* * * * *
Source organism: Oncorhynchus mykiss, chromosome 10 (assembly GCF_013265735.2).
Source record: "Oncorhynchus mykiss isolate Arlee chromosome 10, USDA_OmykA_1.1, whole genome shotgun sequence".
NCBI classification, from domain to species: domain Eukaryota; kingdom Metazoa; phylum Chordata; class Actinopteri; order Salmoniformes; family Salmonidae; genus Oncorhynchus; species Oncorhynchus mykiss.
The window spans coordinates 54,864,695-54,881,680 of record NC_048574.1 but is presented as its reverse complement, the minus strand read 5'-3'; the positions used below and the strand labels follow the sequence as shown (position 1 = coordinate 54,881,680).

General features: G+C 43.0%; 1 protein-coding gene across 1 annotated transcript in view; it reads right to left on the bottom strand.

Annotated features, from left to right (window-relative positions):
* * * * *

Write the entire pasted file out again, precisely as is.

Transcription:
Source organism: Oncorhynchus mykiss, chromosome 10 (assembly GCF_013265735.2).
Source record: "Oncorhynchus mykiss isolate Arlee chromosome 10, USDA_OmykA_1.1, whole genome shotgun sequence".
NCBI classification, from domain to species: domain Eukaryota; kingdom Metazoa; phylum Chordata; class Actinopteri; order Salmoniformes; family Salmonidae; genus Oncorhynchus; species Oncorhynchus mykiss.
The window spans coordinates 54,864,695-54,881,680 of record NC_048574.1 but is presented as its reverse complement, the minus strand read 5'-3'; the positions used below and the strand labels follow the sequence as shown (position 1 = coordinate 54,881,680).

General features: G+C 43.0%; 1 protein-coding gene across 1 annotated transcript in view; it reads right to left on the bottom strand.

Annotated features, from left to right (window-relative positions):